Additional questions for Short Courses and Workshops only:
Is there or has there been a similar meeting held in the last 12 months and if so, name and date of that meeting.
Please include proposed speakers, presentation titles, session times, and days in chronological order.
MCPC will meet to review and evaluate each proposal. Each Proposal will be rated on:
- Importance of the topic to the audience
- Knowledge and experience of content leaders
- Alignment between the title, abstract, and learning objectives
- Achievability of the learning objectives based on the outlined format and delivery, and appropriate audience engagement
- Evaluations from respective section and focus group peers
To view examples of sessions that were accepted in previous meetings, please browse these online programs:
Detailed instructions on how to submit your proposal in Mira can be viewed here:
Submission Timelines and Sites
2017 AAPS Annual Meeting and Exposition
November 12–15, 2017
|February 24, 2017
||Organizers Notified of Status of Proposal
|May 12, 2017
||Hot Topic Submission Site Opens
|June 14, 2017
||Poster Abstract Submission Site Closes
|June 15, 2017
||Hot Topic Submission Site Closes
For Annual Meeting program questions, contact Trish Smith at +1.703.248.4782 or SmithT@aaps.org.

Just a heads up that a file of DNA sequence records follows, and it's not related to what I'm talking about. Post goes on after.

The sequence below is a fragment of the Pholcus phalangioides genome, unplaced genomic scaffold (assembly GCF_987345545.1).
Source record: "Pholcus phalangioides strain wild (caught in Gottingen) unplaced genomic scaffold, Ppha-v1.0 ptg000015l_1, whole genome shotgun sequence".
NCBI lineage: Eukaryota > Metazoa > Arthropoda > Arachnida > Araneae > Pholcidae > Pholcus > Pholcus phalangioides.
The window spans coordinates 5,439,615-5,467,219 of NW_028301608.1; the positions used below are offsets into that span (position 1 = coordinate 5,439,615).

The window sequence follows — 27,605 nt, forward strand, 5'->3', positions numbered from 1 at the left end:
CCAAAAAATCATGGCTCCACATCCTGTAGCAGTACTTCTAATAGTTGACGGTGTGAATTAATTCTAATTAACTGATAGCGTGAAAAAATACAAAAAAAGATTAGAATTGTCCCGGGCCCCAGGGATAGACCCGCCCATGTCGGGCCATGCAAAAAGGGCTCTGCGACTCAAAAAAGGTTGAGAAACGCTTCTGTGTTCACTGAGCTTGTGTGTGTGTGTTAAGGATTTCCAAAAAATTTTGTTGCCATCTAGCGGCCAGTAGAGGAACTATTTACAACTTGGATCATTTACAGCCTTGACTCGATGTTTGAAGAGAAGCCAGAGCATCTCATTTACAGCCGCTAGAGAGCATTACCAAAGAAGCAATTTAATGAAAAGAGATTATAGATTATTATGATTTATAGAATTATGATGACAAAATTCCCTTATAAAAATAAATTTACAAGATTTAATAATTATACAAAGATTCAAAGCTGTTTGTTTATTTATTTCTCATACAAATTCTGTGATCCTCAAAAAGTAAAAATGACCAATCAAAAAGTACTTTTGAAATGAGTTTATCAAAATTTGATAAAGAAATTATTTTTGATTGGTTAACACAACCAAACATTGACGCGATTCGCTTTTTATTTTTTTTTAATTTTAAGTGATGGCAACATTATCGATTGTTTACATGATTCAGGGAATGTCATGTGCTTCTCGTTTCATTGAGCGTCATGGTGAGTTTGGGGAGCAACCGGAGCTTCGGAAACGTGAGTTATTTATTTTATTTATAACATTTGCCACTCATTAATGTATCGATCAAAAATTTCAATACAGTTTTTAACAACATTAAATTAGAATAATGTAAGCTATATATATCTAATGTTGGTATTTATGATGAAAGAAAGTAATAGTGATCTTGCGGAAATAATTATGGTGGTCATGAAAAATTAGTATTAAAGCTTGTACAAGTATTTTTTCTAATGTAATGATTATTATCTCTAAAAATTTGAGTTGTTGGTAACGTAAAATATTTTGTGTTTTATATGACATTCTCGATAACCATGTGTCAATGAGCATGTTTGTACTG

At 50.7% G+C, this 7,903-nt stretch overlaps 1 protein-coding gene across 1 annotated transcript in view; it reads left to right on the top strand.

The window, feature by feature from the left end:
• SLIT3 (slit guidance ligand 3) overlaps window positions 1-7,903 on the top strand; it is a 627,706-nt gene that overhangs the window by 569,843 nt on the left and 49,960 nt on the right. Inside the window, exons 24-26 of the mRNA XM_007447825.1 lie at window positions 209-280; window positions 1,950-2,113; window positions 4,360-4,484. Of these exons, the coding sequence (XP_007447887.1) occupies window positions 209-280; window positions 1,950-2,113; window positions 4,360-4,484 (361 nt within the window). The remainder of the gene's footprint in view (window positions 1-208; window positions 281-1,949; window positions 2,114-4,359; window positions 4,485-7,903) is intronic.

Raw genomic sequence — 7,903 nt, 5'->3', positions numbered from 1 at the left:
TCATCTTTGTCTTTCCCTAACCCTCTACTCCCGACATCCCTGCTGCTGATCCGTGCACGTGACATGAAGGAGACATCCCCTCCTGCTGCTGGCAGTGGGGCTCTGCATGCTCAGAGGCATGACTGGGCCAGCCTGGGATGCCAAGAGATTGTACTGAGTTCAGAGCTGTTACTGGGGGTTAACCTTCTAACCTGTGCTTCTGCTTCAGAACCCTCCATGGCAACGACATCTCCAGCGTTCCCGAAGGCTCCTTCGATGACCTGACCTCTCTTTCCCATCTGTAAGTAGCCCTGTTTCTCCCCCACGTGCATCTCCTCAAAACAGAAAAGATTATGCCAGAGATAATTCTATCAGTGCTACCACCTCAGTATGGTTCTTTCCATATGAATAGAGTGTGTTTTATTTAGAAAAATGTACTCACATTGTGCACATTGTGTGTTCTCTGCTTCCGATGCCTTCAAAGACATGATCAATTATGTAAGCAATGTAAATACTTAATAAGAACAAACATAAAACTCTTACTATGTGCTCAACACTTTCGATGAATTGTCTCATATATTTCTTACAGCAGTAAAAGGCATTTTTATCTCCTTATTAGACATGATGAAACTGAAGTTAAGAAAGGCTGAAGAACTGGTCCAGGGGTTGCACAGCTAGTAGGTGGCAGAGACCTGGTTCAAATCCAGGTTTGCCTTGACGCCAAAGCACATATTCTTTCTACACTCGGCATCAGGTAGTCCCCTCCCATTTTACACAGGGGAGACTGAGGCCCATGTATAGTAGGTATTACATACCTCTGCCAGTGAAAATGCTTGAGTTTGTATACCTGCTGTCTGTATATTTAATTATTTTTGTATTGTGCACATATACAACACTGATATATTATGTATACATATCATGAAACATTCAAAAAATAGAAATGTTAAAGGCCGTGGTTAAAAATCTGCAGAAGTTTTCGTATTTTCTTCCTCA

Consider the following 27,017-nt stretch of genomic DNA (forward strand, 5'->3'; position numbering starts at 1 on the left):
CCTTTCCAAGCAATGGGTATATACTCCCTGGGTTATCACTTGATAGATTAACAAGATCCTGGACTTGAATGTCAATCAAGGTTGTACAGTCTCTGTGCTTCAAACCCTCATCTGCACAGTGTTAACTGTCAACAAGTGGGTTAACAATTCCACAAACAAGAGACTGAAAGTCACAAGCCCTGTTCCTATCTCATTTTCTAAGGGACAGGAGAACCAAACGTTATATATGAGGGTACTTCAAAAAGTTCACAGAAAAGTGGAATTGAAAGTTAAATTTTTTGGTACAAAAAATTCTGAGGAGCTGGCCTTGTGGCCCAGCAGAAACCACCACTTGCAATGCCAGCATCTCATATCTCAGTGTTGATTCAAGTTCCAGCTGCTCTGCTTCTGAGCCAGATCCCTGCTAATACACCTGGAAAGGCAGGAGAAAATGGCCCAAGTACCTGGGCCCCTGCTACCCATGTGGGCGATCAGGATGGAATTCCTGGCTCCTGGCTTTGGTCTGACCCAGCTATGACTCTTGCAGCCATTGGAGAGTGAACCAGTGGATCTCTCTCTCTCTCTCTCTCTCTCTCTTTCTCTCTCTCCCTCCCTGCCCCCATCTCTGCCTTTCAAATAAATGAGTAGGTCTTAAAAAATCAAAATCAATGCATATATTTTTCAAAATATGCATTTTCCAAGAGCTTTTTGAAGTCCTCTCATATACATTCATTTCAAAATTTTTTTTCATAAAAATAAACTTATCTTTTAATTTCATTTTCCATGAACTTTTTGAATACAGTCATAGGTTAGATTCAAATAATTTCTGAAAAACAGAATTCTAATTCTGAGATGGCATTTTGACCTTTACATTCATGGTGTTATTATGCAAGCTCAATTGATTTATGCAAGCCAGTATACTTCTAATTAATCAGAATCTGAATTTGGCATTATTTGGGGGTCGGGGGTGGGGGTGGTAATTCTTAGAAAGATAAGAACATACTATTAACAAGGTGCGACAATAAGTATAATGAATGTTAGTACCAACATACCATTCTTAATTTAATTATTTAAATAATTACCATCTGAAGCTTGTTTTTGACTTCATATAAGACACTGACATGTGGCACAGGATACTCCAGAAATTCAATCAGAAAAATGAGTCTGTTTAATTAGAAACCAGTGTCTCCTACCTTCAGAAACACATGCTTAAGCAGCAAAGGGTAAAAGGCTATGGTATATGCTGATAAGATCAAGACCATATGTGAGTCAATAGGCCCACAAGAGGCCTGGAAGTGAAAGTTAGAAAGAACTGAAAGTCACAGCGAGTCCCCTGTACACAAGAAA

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AAPS is not currently accepting proposals for workshops. Starting in April 2017, we will begin accepting proposals for the spring of 2018.
One-Day Facility Hosted Event
AAPS will begin offering one-day seminars which will be hosted at pharmaceutical company facilities or on university campuses. Any member, focus group, or section wishing to hold a meeting of this type must complete the facility hosted seminar submission form and submit that proposal to AAPS staff 6–9 months in advance of the meeting. AAPS staff will forward the proposal to the program coordination committee for approval. For future information, please see the guideline document (DOC).
Send facility hosted event submission form to Elizabeth Scuderi at ScuderiE@aaps.org.
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Additional information about AAPS Meetings can be obtained by sending an email to Meetings.